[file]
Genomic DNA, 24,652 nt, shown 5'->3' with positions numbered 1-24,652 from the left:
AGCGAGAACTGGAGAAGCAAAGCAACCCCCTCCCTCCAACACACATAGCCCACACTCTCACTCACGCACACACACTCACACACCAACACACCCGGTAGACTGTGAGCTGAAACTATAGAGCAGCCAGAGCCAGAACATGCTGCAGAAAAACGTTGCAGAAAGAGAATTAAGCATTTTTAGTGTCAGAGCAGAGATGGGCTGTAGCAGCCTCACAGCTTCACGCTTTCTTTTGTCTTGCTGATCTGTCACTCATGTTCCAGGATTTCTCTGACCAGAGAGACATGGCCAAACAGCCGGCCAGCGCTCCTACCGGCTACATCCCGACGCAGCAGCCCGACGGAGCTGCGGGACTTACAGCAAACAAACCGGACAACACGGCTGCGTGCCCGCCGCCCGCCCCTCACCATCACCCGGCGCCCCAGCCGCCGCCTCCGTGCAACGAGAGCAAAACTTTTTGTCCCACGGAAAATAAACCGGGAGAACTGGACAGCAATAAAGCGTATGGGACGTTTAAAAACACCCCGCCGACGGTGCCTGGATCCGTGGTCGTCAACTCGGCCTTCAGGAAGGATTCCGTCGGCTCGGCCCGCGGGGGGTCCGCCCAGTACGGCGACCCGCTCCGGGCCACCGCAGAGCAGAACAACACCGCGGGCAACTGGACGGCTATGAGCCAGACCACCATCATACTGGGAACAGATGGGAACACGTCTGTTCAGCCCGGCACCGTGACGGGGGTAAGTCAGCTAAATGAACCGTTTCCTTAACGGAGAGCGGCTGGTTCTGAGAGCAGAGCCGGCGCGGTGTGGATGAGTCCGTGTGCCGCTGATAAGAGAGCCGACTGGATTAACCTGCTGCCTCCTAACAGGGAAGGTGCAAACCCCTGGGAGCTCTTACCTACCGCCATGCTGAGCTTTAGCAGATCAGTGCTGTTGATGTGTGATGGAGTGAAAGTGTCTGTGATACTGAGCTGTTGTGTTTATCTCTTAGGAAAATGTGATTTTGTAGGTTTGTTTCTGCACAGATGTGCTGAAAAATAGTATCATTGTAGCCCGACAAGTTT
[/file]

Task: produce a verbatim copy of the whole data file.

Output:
Genomic DNA, 24,652 nt, shown 5'->3' with positions numbered 1-24,652 from the left:
AGCGAGAACTGGAGAAGCAAAGCAACCCCCTCCCTCCAACACACATAGCCCACACTCTCACTCACGCACACACACTCACACACCAACACACCCGGTAGACTGTGAGCTGAAACTATAGAGCAGCCAGAGCCAGAACATGCTGCAGAAAAACGTTGCAGAAAGAGAATTAAGCATTTTTAGTGTCAGAGCAGAGATGGGCTGTAGCAGCCTCACAGCTTCACGCTTTCTTTTGTCTTGCTGATCTGTCACTCATGTTCCAGGATTTCTCTGACCAGAGAGACATGGCCAAACAGCCGGCCAGCGCTCCTACCGGCTACATCCCGACGCAGCAGCCCGACGGAGCTGCGGGACTTACAGCAAACAAACCGGACAACACGGCTGCGTGCCCGCCGCCCGCCCCTCACCATCACCCGGCGCCCCAGCCGCCGCCTCCGTGCAACGAGAGCAAAACTTTTTGTCCCACGGAAAATAAACCGGGAGAACTGGACAGCAATAAAGCGTATGGGACGTTTAAAAACACCCCGCCGACGGTGCCTGGATCCGTGGTCGTCAACTCGGCCTTCAGGAAGGATTCCGTCGGCTCGGCCCGCGGGGGGTCCGCCCAGTACGGCGACCCGCTCCGGGCCACCGCAGAGCAGAACAACACCGCGGGCAACTGGACGGCTATGAGCCAGACCACCATCATACTGGGAACAGATGGGAACACGTCTGTTCAGCCCGGCACCGTGACGGGGGTAAGTCAGCTAAATGAACCGTTTCCTTAACGGAGAGCGGCTGGTTCTGAGAGCAGAGCCGGCGCGGTGTGGATGAGTCCGTGTGCCGCTGATAAGAGAGCCGACTGGATTAACCTGCTGCCTCCTAACAGGGAAGGTGCAAACCCCTGGGAGCTCTTACCTACCGCCATGCTGAGCTTTAGCAGATCAGTGCTGTTGATGTGTGATGGAGTGAAAGTGTCTGTGATACTGAGCTGTTGTGTTTATCTCTTAGGAAAATGTGATTTTGTAGGTTTGTTTCTGCACAGATGTGCTGAAAAATAGTATCATTGTAGCCCGACAAGTTT